As Air Force officials focused on acquisition of weapon systems and related hardware, Air Force Materiel Command stands to make a noticeable contribution to a stepped-up effort by the federal government to increase awards of contracts to small businesses.
In summer 2009, Department of Commerce and the Small Business Administration officials worked together to ensure small businesses received nearly one-quarter of all federal contracts funded under the American Recovery and Reinvestment Act. Per these two agencies, the success of the ARRA initiative proved the government had the ability to meet or exceed a 23 percent governmentwide small business goal. In the three previous fiscal years, as well as fiscal 2010, the federal government overall had come up just short of the goal at an average of 21.95 percent.
An interagency task force on Federal Contracting Opportunities for Small Businesses has until Dec. 30 to report progress on implementing recommendations aimed at removing barriers and increasing the small business share of federal contracts. President Barack Obama established the task force earlier this year.
‘‘It’s not an exact science and sometimes very difficult to figure out why you’re not meeting the overall 23 percent goal,” said Carol White, the chief of the Small Business Office at AFMC headquarters. ‘‘The findings from the task force will provide new direction, either through policy or legislation, and it may take awhile to flow down. We’ll have to wait for the implementing guidance.”
In fiscal 2009, AFMC budget officials spent 11.75 percent, or $5 billion, on small business contracts, putting the command 6.25 percent shy of reaching its 18 percent goal.
‘‘The Air Force has assigned AFMC goals through fiscal 2013,” Ms. White said. ‘‘In each of these years, our goals increase until we’re aligned with the governmentwide goal of 23 percent. Our fiscal 2010 goal was 20.13 percent, yet preliminary contract-spend data indicate we are likely to finish the year close to where we finished in fiscal 2009. Our fiscal 2011 goal is 20.54 percent.”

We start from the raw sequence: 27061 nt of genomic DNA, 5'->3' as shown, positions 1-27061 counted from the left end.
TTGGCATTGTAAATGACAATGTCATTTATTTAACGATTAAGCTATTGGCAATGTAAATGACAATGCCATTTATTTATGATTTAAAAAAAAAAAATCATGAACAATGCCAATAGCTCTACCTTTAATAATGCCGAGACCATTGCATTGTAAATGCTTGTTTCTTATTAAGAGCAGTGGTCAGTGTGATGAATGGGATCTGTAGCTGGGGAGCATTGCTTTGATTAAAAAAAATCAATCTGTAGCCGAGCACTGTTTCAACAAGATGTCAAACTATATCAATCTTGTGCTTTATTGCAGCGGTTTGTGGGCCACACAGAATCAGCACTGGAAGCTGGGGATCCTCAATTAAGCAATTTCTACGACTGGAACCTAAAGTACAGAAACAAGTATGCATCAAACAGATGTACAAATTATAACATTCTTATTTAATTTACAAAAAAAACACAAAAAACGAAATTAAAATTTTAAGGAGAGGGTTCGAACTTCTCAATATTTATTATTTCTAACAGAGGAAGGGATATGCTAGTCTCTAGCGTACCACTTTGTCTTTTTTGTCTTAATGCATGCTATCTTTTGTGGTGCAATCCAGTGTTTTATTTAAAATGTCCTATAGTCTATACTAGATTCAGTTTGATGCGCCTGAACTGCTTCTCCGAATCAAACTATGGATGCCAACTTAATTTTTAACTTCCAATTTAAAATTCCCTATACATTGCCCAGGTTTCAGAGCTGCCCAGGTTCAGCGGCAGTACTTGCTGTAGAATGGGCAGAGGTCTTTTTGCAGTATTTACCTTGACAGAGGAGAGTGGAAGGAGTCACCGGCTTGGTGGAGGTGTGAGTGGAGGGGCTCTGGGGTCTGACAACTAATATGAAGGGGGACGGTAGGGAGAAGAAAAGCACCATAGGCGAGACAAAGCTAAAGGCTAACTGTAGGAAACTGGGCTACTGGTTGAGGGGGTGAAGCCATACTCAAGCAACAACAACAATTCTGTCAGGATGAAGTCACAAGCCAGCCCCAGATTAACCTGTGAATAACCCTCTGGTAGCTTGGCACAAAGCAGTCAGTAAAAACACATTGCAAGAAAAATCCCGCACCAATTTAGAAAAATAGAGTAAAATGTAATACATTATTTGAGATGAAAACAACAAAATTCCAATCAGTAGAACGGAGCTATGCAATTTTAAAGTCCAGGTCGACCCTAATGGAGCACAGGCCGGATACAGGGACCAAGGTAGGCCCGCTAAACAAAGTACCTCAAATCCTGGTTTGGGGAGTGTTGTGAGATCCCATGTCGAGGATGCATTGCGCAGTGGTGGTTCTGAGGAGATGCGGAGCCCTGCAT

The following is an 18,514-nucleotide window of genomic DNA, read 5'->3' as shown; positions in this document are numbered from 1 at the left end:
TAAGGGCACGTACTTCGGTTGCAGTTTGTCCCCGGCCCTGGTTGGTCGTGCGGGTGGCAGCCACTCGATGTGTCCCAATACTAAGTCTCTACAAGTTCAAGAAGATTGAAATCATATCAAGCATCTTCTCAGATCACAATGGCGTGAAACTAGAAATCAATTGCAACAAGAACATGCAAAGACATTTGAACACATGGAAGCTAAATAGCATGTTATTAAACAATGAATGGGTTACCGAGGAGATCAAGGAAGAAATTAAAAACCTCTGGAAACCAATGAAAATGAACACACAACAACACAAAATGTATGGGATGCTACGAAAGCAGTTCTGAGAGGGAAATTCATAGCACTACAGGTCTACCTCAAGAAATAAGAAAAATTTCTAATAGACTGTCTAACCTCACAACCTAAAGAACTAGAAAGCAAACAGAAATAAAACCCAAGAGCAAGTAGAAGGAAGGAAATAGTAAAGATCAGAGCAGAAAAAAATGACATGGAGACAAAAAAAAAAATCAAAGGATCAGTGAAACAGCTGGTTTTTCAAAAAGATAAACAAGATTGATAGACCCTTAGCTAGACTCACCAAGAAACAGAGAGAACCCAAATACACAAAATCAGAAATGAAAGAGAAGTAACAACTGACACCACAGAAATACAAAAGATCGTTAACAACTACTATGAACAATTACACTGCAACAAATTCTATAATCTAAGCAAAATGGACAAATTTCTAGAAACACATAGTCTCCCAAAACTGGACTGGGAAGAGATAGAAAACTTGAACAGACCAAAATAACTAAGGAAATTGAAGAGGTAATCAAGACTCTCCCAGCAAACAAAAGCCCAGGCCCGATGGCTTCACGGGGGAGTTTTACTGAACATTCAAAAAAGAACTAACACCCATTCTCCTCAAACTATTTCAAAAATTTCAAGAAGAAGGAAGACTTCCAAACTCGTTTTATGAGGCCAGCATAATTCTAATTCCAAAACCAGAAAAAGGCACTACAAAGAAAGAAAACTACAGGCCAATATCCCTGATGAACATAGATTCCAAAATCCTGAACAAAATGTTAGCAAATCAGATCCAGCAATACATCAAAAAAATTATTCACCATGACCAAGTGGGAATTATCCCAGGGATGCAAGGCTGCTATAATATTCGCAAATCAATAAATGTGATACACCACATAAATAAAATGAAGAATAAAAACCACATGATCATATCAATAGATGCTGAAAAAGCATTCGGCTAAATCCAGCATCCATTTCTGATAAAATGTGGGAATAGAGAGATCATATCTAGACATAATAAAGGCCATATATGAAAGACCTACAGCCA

AFMC officials are making progress toward those goals, but there is still room for improvement, Ms. White said.
‘‘Although we’ve shown an improvement trend in dollars awarded for small business prime contracts during the past five years, we’re not where we need to be, and we’re encouraging all of our acquisition personnel to step up their effort to maximize small business participation in our acquisitions,” Ms. White said. ‘‘The statutory goals fall into both prime and subcontracting categories.
‘‘The 23-percent overall governmentwide goal is for small business prime contracts only. We can’t meet this goal via subcontracting arrangements,” she said.
Small business office specialists are available to assist internal acquisition organizations in early acquisition planning activities and post award matters, and to assist external industry businesses in a number of different ways.
‘‘We provide one-on-one counseling and are available through telephone and office visits,” Ms. White said. ‘‘We are always encouraging large businesses to partner with small businesses through the Mentor ProtÈgÈ program or via subcontracting.”
Small business office officials also host and sponsor events throughout the year to attract and assist small-business owners in learning how to do business with the government.
‘‘These events are important and help us better understand how small businesses can help AFMC meet warfighter needs,” Ms. White said.
Because the federal government is the largest buyer in the world, spending more than $500 billion in goods and services each year, contracting a fair portion with small businesses just makes sense, Ms. White said.
The federal task force is co-chaired by the Small Business Administration, the Office of Management and Budget and the Department of Commerce. It includes 12 other federal agencies. Three priority objectives and actions were identified: